Nalini Malani (b.1946, Pakistan)

Nalini Malani (Karachi 1946) is one of the most influential contemporary artists from India. Her work is
influenced by her experiences as a refugee of the Partition of India. She places inherited iconographies
and cherished cultural stereotypes under pressure. Her point of view is unwaveringly urban and
internationalist, and unsparing in its condemnation of a cynical nationalism that exploits the beliefs of
the masses. Hers is an art of excess, going beyond the boundaries of legitimized narrative, exceeding
the conventional and initiating dialogue.

While studying at the JJ School of Arts in Bombay Malani acquired a studio at Bhulabhai Memorial
Institute where she had the opportunity to interact with artists such as Tyeb Mehta, Nasreen
Mohammadi and M.F. Hussain. After a French Government Scholarship for Fine Arts in Paris (1971-72)
she returned to India. Since the nineteen-seventies she has been visualizing her emphatically feminine
stance. In 1981 she initiates and organizes, along with Vivan Sundaram, the landmark exhibition ‘Place
for People’. In 1986 Malani plans to organize an exhibition with only female artists in an attempt to give
voice to women artists in a male dominated milieu. This leads to the historical exhibition ‘Through the
Looking Glass’ with Madhavi Parekh, Nilima Sheikh, Arpita Singh and herself that travels throughout
India over three years.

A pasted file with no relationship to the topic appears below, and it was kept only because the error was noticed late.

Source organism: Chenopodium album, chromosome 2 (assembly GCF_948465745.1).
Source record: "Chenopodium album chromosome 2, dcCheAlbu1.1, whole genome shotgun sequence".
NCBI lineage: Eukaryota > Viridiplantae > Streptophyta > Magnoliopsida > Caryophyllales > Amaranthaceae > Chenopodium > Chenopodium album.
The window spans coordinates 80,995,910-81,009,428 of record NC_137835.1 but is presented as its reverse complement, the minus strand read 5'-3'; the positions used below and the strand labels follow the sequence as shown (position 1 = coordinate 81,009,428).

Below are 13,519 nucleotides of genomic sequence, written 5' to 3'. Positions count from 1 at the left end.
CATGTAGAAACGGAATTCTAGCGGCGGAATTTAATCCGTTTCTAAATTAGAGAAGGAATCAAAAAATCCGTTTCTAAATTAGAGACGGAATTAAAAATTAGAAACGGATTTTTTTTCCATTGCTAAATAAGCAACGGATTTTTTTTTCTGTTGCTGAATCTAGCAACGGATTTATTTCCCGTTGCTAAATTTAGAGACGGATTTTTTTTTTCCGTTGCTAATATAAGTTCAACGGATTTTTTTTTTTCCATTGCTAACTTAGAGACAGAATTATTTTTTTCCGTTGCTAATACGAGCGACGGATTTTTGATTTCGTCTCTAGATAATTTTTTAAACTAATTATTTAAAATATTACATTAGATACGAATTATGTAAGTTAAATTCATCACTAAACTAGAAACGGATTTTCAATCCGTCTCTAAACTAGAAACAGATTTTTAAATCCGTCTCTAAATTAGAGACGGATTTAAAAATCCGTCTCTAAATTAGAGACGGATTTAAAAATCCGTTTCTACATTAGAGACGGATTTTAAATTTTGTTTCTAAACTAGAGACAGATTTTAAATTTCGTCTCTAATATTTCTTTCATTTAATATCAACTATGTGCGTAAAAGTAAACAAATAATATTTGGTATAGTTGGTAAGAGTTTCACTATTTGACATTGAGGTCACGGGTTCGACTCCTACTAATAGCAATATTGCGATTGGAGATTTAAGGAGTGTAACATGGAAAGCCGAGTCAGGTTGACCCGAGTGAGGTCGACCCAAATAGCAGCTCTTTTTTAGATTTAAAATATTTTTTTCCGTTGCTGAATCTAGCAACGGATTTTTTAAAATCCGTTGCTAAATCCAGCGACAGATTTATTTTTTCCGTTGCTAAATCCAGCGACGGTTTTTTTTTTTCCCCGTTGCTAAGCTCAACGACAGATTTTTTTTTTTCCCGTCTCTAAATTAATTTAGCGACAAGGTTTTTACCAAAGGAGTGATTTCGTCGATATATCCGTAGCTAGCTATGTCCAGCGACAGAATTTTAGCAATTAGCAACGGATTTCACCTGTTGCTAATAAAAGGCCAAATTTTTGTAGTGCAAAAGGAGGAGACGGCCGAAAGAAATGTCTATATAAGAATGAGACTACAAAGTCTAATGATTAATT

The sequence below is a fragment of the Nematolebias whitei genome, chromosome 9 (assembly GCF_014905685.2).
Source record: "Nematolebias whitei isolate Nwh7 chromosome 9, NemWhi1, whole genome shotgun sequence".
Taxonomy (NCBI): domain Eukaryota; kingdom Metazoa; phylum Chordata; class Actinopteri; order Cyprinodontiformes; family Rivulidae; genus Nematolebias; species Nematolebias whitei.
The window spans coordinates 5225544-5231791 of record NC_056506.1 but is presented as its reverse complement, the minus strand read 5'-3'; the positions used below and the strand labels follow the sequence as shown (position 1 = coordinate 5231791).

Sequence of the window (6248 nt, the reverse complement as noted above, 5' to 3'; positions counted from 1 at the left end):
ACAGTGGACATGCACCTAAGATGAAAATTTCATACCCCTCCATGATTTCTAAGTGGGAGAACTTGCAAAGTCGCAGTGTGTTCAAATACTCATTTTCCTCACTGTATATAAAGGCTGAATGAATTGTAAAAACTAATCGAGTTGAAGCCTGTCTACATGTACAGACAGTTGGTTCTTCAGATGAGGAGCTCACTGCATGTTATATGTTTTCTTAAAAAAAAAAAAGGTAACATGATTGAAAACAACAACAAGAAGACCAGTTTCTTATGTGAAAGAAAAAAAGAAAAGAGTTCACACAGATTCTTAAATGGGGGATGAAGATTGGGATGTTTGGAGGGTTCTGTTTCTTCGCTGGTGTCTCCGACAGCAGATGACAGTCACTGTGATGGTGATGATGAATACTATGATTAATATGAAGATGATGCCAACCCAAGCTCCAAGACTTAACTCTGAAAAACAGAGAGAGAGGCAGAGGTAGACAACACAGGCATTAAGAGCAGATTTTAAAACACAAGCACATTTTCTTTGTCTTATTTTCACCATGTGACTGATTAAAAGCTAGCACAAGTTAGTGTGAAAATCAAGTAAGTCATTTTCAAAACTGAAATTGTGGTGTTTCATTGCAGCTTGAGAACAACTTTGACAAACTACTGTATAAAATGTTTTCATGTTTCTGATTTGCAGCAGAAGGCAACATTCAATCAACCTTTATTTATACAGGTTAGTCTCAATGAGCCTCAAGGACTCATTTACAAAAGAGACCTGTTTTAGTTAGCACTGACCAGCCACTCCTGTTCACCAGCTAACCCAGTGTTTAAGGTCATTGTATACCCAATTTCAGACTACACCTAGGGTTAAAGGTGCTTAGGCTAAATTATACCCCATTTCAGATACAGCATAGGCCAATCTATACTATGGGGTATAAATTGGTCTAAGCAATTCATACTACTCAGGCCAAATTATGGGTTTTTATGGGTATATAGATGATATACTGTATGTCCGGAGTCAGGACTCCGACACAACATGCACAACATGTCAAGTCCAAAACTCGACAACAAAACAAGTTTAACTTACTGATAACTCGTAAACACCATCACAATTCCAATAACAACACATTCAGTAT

In the early nineteen-nineties, Malani was one of the first artists in India to break away from painting.
Characteristics of her works formed the gradual movement towards new media, international
collaboration and the expanding dimensions of the pictorial surface into the surrounding space such as
ephemeral wall drawing, installation, shadow play, multi projection works and theatre.
Since 1995 Nalini Malani participates regularly in international exhibitions such as: 1st Johannesburg
Biennale , 2nd and 4th Asia Pacific Triennale, 3rd Gwangju Biennale, 8th Istanbul Biennale, 50th and 52nd
Venice Biennale and the 16th Sydney Biennale. She has had a series of international solo museum
exhibitions: The New Museum, New York in 2002, Peabody Essex Museum, Salem in 2005, The Irish
Museum of Modern Art, Dublin in 2007 and the Musée cantonal des Beaux-Arts, Lausanne, 2010,
Documenta XIII, 2012.

Gallery Chemould has exhibited the works of Nalini Malani for almost two decades in several group
shows and a number of solo exhibitions such as ‘ Bloodlines-Artist’s Laboratory in 1995, ‘City of
Desires’ in 1992 and’ Hieroglyphs and Other Works’ in 1991.

Malani’s works have been acquired by major international museums and private collections such as:
British Museum (London), Museum of Modern Art (New York), Stedelijk Museum (Amsterdam), Irish
Museum of Modern Art (Dublin), Musee Cantonal des Beaux Arts (Lausanne), National Gallery of
Modern Art (New Delhi), Fukuoka Asian Art Museum (Fukuoka), C Collection Principate (Liechtenstein)
and The Burger Collection (Zumikon).


Malani, Nalini b.1946

related artists / Pakistan / South Asia